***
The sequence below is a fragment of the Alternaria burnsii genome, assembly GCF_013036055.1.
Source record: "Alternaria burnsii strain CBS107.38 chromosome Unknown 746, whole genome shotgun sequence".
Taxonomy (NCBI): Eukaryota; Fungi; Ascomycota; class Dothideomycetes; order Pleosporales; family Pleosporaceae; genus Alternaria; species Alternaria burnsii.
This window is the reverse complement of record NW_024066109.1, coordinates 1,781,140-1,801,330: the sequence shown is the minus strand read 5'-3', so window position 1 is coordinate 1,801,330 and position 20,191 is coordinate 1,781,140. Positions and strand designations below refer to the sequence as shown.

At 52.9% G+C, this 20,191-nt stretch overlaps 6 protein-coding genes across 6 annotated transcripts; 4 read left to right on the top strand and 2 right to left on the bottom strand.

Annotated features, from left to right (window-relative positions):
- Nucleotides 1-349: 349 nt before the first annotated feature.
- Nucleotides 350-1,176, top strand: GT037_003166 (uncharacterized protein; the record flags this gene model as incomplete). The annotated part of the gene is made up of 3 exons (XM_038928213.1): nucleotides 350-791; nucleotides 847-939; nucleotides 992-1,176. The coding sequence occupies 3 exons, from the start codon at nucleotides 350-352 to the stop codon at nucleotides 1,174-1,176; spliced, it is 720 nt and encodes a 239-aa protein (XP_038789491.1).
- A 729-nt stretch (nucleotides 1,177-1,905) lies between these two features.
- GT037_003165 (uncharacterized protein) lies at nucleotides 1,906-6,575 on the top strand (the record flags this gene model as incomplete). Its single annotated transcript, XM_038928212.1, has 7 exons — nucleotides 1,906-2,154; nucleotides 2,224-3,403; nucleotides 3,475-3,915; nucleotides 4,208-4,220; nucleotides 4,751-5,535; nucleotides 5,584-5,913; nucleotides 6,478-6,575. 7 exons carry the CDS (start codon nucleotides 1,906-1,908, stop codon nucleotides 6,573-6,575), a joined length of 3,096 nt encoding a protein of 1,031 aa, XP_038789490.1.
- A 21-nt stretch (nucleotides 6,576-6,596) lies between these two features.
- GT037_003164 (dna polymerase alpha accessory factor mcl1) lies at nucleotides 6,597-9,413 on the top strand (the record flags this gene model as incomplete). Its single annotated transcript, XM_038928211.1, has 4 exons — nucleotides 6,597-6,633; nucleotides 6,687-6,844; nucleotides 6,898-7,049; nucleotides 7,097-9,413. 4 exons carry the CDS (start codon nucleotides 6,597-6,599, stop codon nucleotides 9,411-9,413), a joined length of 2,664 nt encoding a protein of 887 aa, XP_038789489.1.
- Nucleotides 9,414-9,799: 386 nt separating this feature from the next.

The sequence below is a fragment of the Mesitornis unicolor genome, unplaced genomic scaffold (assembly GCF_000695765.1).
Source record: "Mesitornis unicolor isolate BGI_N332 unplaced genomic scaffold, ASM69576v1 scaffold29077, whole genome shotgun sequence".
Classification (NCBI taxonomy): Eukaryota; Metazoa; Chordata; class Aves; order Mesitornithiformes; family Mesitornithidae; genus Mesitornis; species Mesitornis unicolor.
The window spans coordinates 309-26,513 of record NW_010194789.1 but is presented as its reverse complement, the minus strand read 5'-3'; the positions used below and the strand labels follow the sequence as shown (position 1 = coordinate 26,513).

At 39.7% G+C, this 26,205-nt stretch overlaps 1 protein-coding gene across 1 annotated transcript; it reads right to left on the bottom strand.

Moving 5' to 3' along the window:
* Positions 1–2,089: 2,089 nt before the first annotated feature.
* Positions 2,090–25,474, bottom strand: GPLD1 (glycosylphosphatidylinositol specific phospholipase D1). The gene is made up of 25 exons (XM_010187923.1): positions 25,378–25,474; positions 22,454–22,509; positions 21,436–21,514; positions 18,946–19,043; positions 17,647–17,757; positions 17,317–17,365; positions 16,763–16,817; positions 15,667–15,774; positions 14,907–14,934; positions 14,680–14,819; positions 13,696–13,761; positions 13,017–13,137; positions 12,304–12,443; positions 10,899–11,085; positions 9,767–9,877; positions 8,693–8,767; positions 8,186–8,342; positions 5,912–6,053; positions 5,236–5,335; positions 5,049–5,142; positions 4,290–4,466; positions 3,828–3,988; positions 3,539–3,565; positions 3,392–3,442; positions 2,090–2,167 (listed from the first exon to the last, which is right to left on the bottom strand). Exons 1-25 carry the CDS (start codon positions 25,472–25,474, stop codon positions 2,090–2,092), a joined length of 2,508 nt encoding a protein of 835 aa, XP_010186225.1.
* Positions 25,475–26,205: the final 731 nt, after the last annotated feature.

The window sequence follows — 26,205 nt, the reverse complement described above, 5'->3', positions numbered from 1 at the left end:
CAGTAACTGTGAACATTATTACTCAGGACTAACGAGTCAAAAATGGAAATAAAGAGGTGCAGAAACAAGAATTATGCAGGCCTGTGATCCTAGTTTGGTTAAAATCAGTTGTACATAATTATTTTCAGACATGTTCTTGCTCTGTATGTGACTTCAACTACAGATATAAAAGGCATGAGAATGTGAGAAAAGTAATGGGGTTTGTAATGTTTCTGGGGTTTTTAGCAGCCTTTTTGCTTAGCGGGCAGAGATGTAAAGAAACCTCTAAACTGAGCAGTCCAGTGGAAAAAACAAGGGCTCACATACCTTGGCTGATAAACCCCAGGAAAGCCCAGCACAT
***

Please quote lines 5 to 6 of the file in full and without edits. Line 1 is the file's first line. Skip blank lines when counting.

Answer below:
At 52.9% G+C, this 20,191-nt stretch overlaps 6 protein-coding genes across 6 annotated transcripts; 4 read left to right on the top strand and 2 right to left on the bottom strand.

Annotated features, from left to right (window-relative positions):